COLUMBUS, Ohio. — The Ohio State Buckeyes (19-7, 4-2 B1G) are in third place in the Big Ten standings, and have managed to quietly go unnoticed, for the most part, in a conference that—to steal a term from English class—is the collective noun of NCAA Division 1 baseball.
Every team in the conference seems to be uncannily equal taken together as one whole.
However, head coach Greg Beals (5th year) might have the most dangerous team in the B1G.
“We as coaches knew going in that it was going to be the best Big Ten in a long time, at least in my five years,” Beals told College Baseball Central. “With the new arrivals of Maryland, and Rutgers, we were trying to figure out who the four or five best teams were going to be, and we felt like we were getting to this spot.”
Statistically, OSU is eighth in the conference in batting (.266), eighth in hits (224), fourth in RBI (133), fourth in runs (144), third in home runs (16), and third in slugging percentage (.404). On the mound they are second in the Big Ten in ERA (.254), and they have only given up 65 earned runs as a whole which is first in the conference.
Here’s the catch, when OSU plays you they beat you in these categories, however large or small the numbers in the box score are at the end of the game. They say numbers don’t lie; however, have you heard the phrase “I didn’t lie, I just didn’t tell you the whole truth”? Well, that applies to OSU’s categorical rankings in the B1G.
“As a program we are starting to evolve,” Beals said. “We are getting better starting pitching, more extra-base hits than our opponents, our stolen bases are better than our opponents, our hits are more than our opponents, and we are doing the little things offensively to have the success we are having.”
Sophomore lefty Tanner Tully (Elkhart, Ind./Central), is the Friday night guy. Last year he was named a Louisville Slugger Freshman All-American by Collegiate Baseball, and a second team Freshman All-American by Perfect Game. He was also named Big Ten Freshman of the Year (11th in school history).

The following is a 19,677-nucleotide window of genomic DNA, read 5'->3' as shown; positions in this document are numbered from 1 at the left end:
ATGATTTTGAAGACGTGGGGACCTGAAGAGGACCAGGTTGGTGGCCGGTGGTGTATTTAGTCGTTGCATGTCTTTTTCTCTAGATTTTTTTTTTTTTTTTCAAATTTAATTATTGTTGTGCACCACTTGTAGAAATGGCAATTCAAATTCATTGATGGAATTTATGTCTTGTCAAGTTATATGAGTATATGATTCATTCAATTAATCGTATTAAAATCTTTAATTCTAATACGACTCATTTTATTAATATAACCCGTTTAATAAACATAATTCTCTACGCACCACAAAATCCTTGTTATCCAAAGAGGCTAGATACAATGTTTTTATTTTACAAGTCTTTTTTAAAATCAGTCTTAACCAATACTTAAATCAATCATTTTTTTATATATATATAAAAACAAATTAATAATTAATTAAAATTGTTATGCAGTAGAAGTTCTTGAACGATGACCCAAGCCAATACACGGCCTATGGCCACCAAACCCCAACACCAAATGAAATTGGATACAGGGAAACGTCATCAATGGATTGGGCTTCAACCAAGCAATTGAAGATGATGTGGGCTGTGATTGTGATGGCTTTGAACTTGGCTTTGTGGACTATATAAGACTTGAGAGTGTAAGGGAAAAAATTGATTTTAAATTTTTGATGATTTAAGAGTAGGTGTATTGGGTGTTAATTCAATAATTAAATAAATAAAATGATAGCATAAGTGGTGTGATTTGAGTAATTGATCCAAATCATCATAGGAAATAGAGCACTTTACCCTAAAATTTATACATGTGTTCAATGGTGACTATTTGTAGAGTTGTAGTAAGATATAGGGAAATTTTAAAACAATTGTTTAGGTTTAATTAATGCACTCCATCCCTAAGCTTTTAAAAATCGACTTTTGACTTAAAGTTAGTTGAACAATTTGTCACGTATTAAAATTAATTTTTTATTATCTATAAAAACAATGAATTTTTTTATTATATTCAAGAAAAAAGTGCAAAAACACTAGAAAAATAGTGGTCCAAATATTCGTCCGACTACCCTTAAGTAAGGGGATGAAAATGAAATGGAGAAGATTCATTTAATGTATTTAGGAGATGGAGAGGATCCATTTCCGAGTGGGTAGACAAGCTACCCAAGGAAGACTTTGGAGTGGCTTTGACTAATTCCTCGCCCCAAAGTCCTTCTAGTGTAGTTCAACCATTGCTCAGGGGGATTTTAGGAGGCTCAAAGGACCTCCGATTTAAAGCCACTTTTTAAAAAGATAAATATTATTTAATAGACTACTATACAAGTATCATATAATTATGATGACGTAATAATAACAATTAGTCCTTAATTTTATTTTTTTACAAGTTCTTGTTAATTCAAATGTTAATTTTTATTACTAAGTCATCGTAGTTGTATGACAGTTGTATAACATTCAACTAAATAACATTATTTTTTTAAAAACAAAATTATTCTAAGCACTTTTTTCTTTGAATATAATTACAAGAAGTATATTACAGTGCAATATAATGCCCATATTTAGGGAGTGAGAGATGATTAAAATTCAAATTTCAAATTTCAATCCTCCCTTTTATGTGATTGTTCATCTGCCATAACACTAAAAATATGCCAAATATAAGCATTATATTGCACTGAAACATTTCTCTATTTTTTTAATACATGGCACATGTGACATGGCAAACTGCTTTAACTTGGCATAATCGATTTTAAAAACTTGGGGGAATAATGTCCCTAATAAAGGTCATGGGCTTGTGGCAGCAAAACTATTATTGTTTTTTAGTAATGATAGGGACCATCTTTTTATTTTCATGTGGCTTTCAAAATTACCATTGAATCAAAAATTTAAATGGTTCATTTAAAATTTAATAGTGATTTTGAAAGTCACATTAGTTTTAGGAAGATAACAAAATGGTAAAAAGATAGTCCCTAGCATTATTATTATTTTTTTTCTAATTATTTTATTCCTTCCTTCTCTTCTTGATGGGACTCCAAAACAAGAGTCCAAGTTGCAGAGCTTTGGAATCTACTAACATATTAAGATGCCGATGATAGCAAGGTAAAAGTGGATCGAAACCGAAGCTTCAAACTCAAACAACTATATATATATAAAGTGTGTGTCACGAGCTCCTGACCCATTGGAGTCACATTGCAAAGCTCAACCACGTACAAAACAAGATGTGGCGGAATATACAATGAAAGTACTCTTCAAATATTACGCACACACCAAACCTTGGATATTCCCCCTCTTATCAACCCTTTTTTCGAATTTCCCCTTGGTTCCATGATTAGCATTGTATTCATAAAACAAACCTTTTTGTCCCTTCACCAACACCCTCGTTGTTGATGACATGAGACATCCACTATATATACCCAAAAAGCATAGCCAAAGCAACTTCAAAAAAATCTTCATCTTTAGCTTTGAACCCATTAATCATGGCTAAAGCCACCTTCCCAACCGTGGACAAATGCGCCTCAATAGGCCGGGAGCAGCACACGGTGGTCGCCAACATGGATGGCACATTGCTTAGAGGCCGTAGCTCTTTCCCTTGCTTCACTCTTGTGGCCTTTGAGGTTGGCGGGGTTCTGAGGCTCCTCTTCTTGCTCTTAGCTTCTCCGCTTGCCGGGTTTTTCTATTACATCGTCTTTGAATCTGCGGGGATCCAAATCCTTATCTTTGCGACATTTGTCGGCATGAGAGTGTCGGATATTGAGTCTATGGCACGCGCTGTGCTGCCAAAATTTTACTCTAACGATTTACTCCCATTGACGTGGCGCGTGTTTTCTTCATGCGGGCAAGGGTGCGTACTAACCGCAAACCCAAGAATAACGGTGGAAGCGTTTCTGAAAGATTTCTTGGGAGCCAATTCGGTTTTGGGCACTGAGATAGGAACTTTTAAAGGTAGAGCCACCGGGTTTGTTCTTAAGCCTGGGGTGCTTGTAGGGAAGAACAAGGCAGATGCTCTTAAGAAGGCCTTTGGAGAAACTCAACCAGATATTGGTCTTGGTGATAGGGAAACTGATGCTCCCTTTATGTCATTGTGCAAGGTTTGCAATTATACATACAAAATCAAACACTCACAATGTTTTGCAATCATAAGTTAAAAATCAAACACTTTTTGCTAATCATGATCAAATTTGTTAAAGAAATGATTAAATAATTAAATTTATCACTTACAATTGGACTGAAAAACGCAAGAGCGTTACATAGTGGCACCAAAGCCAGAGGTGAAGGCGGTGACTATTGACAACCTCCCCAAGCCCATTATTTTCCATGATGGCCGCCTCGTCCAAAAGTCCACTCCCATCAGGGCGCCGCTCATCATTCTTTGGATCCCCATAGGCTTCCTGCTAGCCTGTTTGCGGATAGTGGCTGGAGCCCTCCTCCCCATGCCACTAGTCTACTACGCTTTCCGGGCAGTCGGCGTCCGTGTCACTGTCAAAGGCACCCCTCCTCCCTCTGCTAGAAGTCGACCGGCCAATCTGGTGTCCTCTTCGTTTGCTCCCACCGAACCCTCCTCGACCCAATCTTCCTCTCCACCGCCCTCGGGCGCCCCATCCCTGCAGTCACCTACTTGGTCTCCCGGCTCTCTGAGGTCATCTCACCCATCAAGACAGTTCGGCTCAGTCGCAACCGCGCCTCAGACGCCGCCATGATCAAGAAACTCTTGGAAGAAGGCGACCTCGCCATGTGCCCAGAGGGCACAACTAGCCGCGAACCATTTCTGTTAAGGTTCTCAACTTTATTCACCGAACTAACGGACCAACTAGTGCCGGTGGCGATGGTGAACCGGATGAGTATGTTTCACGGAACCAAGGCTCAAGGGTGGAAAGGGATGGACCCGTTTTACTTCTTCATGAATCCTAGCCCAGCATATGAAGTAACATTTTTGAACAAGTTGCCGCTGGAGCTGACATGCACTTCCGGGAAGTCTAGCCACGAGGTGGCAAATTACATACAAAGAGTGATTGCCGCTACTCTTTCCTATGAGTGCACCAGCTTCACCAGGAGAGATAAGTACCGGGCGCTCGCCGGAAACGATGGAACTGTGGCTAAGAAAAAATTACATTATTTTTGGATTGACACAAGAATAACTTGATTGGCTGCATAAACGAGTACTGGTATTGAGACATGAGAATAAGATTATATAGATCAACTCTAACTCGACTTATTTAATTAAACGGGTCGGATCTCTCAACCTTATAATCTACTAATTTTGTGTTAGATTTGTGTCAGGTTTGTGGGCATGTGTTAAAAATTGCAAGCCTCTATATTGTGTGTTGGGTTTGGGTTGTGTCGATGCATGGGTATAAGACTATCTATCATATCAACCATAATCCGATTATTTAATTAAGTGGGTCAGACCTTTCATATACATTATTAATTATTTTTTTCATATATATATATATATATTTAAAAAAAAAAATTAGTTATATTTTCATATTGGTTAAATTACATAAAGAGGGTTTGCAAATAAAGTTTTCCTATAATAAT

Tully is 2-1 on the year with a 2.75 ERA in seven appearances. He has only walked eight batters while striking out 24.
“Tanner is a blue collar guy,” Beals points out. “He is not real sexy, but he creates balance and I like his demeanor.”
A draft-eligible sophomore LHP, Saturday starter Travis Lakins (Franklin, Ohio/Franklin) has posted a 1-2 record while sporting a 3.73 ERA over 41.0 IP, and has 34 strikeouts in seven appearances (tied for seventh-most in the B1G). His fastball sits at 91-94 mph, and along with his power breaking ball and great athletic ability, scouts are all over him.
Senior left-hander Ryan Riga (Fairfield, Ohio/Wabash Valley College) is the Sunday starter and his 0.76 ERA is second in the B1G and fifth in the nation. Riga also broke the OSU scoreless innings record at Rutgers on March 29 the 6 foot 175 pound three-time Big Ten Pitcher of the Week has now thrown 29.0 scoreless innings in 2015.
“Our one, three, and five holes in the lineup are all lefties,” Beals added. “They give us a lot of production.”
Senior outfielder Pat Porter (Chagrin Falls, Ohio/Kenston), and sophomore outfielders Troy Montgomery (Fortville, Ind./Mt. Vernon), and Ronnie Dawson (Grove City, Ohio/Licking Heights) have collectively assembled 77 hits, 11 home runs, and 57 RBIs.
Coincidently, Porter is second in the B1G in triples (4), third in slugging percentage (.578), tied for third in total bases (52) and tied for fourth in RBI (23). Dawson’s five home runs is tied for second in the conference and he is also tied for second with 10 steals along with Montgomery.
B1G baseball is taking over the brunt of attention nationally, slowly but surely.
OSU is poised to be the focal point of much discussion as conference play starts to unfold. Nebraska, Iowa, Maryland, and Indiana are all strong B1G teams deserving of the highly touted talk they have been a part of, all the same, the Buckeyes silent new-kid-in-town persona is about to take center stage.
“The conference is just flat out getting better,” Beals indicated. “The commitment to baseball is getting better now.”